State Water Cleanup Panel Provides Few Answers
Seven Days - A state working group tasked with proposing legislation and identifying a funding source for Vermont's 20-year effort to reduce phosphorus pollution in its waterways has finished its work - without achieving either of its primary goals.
The Working Group on Water Quality Funding was created by Act 73, a law passed this year by the state legislature. Its members were mainly officials from the administration of Gov. Phil Scott. Its final report was delivered to the legislature on Wednesday.
Natural Resources Secretary Julie Moore, a member of the group, blames its failure to reach conclusions on a short timeframe and a raft of complications. "There's a need for several important public policy questions to be discussed," she says. "We need to have clarity on how much we need to raise before we can propose legislation."
Other complications, she adds, include how to collect and administer a per-parcel water-quality fee that remains the most likely long-term revenue source, and how to split costs between state and local governments for many types of improvement projects. The working group is effectively kicking back many of those questions to the legislature.
Environmental groups are not happy. "The report is a disappointment," said Jared Carpenter of the Lake Champlain Committee in a written statement. "The working group was charged to find a long-term funding solution ... for clean water and it misses that mark by a wide margin, offering no solutions and no legislation."
The working group's report does not map out funding sources beyond the next five years, and it calls for heavy reliance on the state's Capital Fund throughout that period.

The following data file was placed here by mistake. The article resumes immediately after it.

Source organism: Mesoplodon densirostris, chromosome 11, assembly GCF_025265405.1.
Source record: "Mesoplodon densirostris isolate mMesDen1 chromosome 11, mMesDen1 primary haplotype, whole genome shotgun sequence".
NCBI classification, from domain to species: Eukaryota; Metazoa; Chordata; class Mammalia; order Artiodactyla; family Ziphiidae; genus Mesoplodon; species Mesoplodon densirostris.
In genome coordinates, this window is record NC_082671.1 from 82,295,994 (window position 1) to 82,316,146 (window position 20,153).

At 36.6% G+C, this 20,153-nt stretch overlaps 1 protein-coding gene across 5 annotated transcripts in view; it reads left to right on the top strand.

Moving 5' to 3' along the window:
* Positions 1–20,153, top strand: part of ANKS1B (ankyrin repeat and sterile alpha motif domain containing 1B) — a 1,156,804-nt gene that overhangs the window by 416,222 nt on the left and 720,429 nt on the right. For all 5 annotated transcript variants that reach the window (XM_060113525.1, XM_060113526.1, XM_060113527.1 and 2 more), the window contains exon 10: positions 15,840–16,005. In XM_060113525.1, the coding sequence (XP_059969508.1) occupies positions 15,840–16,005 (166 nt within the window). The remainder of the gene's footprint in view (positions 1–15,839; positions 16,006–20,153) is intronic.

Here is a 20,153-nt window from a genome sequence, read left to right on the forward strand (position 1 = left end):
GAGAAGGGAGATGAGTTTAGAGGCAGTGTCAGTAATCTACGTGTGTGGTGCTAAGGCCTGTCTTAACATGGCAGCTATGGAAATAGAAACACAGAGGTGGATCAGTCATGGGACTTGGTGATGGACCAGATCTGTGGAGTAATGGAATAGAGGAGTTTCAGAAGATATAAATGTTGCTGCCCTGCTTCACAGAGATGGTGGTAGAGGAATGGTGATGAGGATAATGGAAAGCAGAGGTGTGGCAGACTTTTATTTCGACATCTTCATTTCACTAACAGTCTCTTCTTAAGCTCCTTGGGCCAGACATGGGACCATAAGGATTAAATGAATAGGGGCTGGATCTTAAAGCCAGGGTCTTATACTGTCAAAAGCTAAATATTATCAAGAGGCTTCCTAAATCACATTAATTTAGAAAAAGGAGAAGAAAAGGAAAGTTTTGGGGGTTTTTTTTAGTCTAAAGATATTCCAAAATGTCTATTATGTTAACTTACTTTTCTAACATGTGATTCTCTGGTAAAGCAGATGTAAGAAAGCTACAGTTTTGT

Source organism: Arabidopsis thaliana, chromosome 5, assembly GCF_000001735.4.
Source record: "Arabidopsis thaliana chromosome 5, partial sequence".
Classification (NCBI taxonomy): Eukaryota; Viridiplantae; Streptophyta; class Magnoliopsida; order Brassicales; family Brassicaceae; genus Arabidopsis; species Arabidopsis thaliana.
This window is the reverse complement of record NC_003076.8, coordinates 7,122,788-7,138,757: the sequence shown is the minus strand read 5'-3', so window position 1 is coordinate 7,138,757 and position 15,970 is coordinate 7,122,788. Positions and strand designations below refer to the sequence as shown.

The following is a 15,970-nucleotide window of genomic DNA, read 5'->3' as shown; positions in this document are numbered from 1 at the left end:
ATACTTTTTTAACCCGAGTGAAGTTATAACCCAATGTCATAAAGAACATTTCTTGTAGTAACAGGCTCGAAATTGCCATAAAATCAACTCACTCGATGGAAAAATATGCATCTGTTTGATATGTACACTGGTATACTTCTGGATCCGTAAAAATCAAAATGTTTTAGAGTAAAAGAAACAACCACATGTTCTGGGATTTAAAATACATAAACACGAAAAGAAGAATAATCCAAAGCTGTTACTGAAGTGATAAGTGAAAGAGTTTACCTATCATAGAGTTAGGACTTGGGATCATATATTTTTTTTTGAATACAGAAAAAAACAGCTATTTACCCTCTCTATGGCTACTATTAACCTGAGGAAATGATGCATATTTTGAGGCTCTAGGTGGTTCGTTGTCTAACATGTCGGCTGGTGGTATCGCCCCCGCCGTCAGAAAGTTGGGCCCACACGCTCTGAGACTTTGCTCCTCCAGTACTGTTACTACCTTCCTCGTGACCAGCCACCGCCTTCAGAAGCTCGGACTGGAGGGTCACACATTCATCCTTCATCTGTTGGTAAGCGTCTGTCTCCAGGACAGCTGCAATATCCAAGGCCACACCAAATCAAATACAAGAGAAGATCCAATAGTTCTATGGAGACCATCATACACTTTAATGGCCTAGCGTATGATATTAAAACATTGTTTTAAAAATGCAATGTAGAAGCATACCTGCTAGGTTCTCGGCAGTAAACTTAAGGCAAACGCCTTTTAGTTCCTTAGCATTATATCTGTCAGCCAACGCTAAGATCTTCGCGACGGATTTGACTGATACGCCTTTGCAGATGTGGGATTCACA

In 2016, State Treasurer Beth Pearce proposed a two-year "bridge" of capital fund money totaling $50 million for water-quality work. The legislature approved the plan and the governor signed it - but Pearce made it clear that the two years should be devoted to coming up with a stable, long-term funding plan that doesn't involve continued borrowing.
"We're trying to reduce our reliance on capital debt," she now says. "I urge the governor and the legislature to come up with a stable funding source for years three through 20. The time is now."
In preparing her 2016 recommendations, Pearce examined "60 to 70 revenue sources," she says. "We vetted and modeled each one. We ended up with a per-parcel fee tied to the amount of pollution. Polluters pay."
The working group was charged with devising a system for a per-parcel fee; instead, it found a wealth of complications - although its report still concludes that a per-parcel fee remains the likely long-term solution.
"The state tax department and the Vermont League of Cities & Towns both looked at new billing structures," Moore explains. Both concluded that the administrative cost would eat up too much of the proceeds.
But that's mainly because both entities chose to model a completely new and separate collection system. The tax department says it makes more sense to assess the fee through the local property tax system, since it is also an assessment based on property ownership. League members, Moore says, don't want the water-quality fee to appear on property tax bills for fear of confusing taxpayers. Hence, the modeling of a new, costly collection system.
If you called that bureaucracy getting in the way of progress, I wouldn't disagree.
Agriculture is the biggest contributor to phosphorus pollution in Vermont, accounting for 43 percent of the nutrient load. And agriculture is where the working group's report is precisely the foggiest.